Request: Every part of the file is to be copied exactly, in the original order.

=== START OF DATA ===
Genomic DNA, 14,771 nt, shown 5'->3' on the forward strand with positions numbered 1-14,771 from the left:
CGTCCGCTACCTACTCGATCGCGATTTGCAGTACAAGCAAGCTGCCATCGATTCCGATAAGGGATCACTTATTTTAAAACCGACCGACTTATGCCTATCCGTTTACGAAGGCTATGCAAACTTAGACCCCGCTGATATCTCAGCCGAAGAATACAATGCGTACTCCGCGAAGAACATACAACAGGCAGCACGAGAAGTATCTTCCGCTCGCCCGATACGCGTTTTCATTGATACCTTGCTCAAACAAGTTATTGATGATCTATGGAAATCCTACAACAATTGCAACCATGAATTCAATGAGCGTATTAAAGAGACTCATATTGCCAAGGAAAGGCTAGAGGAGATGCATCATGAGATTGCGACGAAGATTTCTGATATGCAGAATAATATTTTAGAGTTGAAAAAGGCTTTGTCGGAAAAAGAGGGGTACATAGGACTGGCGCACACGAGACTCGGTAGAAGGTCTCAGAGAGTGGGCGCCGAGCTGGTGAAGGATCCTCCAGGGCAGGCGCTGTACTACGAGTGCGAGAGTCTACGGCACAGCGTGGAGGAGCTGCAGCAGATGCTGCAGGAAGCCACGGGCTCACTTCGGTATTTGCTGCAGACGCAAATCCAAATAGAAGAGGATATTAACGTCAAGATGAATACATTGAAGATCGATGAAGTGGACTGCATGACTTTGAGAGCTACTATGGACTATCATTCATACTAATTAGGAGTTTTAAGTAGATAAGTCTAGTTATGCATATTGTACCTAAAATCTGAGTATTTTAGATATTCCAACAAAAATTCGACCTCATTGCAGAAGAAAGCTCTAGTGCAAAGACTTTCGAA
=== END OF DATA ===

Genomic DNA, 14,771 nt, shown 5'->3' on the forward strand with positions numbered 1-14,771 from the left:
CGTCCGCTACCTACTCGATCGCGATTTGCAGTACAAGCAAGCTGCCATCGATTCCGATAAGGGATCACTTATTTTAAAACCGACCGACTTATGCCTATCCGTTTACGAAGGCTATGCAAACTTAGACCCCGCTGATATCTCAGCCGAAGAATACAATGCGTACTCCGCGAAGAACATACAACAGGCAGCACGAGAAGTATCTTCCGCTCGCCCGATACGCGTTTTCATTGATACCTTGCTCAAACAAGTTATTGATGATCTATGGAAATCCTACAACAATTGCAACCATGAATTCAATGAGCGTATTAAAGAGACTCATATTGCCAAGGAAAGGCTAGAGGAGATGCATCATGAGATTGCGACGAAGATTTCTGATATGCAGAATAATATTTTAGAGTTGAAAAAGGCTTTGTCGGAAAAAGAGGGGTACATAGGACTGGCGCACACGAGACTCGGTAGAAGGTCTCAGAGAGTGGGCGCCGAGCTGGTGAAGGATCCTCCAGGGCAGGCGCTGTACTACGAGTGCGAGAGTCTACGGCACAGCGTGGAGGAGCTGCAGCAGATGCTGCAGGAAGCCACGGGCTCACTTCGGTATTTGCTGCAGACGCAAATCCAAATAGAAGAGGATATTAACGTCAAGATGAATACATTGAAGATCGATGAAGTGGACTGCATGACTTTGAGAGCTACTATGGACTATCATTCATACTAATTAGGAGTTTTAAGTAGATAAGTCTAGTTATGCATATTGTACCTAAAATCTGAGTATTTTAGATATTCCAACAAAAATTCGACCTCATTGCAGAAGAAAGCTCTAGTGCAAAGACTTTCGAA